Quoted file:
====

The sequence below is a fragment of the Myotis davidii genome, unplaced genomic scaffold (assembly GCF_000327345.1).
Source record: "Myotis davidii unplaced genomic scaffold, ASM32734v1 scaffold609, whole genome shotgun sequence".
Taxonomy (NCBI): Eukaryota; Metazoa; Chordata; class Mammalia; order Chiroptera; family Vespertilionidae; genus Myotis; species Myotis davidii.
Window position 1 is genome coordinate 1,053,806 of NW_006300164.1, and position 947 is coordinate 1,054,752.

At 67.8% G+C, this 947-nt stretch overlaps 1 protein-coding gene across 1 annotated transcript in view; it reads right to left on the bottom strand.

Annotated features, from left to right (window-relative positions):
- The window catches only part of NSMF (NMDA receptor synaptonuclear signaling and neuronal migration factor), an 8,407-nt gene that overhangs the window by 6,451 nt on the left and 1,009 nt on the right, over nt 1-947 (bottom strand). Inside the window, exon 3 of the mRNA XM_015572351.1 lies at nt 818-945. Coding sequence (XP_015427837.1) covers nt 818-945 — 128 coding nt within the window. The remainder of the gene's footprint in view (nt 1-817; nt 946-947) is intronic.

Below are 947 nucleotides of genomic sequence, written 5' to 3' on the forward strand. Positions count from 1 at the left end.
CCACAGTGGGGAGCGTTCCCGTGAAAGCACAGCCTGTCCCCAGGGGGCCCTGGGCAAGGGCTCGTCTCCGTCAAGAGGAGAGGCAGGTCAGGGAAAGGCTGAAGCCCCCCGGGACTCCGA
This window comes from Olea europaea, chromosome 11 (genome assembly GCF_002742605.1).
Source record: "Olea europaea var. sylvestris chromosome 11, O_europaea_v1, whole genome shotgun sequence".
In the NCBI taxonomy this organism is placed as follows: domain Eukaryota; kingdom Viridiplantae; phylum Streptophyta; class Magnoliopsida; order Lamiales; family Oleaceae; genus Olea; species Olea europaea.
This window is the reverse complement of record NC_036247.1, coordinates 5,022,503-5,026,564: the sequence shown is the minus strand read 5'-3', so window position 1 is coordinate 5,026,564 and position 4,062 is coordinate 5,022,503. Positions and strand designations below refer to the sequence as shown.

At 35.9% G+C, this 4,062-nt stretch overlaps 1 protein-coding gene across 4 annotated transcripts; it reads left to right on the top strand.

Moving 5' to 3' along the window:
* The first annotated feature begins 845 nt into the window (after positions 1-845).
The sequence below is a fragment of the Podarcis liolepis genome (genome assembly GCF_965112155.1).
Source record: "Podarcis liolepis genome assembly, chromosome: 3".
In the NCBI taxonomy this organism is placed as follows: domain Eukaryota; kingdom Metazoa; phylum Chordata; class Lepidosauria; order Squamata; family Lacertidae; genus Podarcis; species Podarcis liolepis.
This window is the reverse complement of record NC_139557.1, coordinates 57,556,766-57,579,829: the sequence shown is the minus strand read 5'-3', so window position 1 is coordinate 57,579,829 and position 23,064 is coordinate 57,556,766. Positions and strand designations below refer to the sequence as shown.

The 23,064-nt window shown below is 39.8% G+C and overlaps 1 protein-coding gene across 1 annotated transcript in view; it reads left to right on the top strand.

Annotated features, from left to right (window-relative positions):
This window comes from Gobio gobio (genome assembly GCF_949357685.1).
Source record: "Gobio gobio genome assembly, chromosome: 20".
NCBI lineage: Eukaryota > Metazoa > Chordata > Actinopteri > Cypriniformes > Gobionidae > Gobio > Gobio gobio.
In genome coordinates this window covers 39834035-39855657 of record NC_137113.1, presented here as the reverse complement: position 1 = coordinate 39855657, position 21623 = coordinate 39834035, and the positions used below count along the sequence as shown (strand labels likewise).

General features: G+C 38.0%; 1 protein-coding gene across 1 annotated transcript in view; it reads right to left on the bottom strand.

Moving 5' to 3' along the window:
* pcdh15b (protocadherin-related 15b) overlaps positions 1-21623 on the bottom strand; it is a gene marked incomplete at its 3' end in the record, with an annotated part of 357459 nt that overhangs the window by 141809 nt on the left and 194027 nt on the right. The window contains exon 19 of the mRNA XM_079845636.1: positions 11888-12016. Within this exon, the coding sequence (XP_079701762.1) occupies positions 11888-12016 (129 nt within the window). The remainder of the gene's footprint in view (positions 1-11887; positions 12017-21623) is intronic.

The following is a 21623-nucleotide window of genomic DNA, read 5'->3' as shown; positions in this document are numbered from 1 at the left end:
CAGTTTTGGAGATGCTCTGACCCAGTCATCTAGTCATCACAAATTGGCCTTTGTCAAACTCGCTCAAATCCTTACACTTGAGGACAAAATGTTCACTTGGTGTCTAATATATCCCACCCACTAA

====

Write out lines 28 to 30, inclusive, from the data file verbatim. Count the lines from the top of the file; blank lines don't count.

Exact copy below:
Moving 5' to 3' along the window:
* pcdh15b (protocadherin-related 15b) overlaps positions 1-21623 on the bottom strand; it is a gene marked incomplete at its 3' end in the record, with an annotated part of 357459 nt that overhangs the window by 141809 nt on the left and 194027 nt on the right. The window contains exon 19 of the mRNA XM_079845636.1: positions 11888-12016. Within this exon, the coding sequence (XP_079701762.1) occupies positions 11888-12016 (129 nt within the window). The remainder of the gene's footprint in view (positions 1-11887; positions 12017-21623) is intronic.

The following is a 21623-nucleotide window of genomic DNA, read 5'->3' as shown; positions in this document are numbered from 1 at the left end: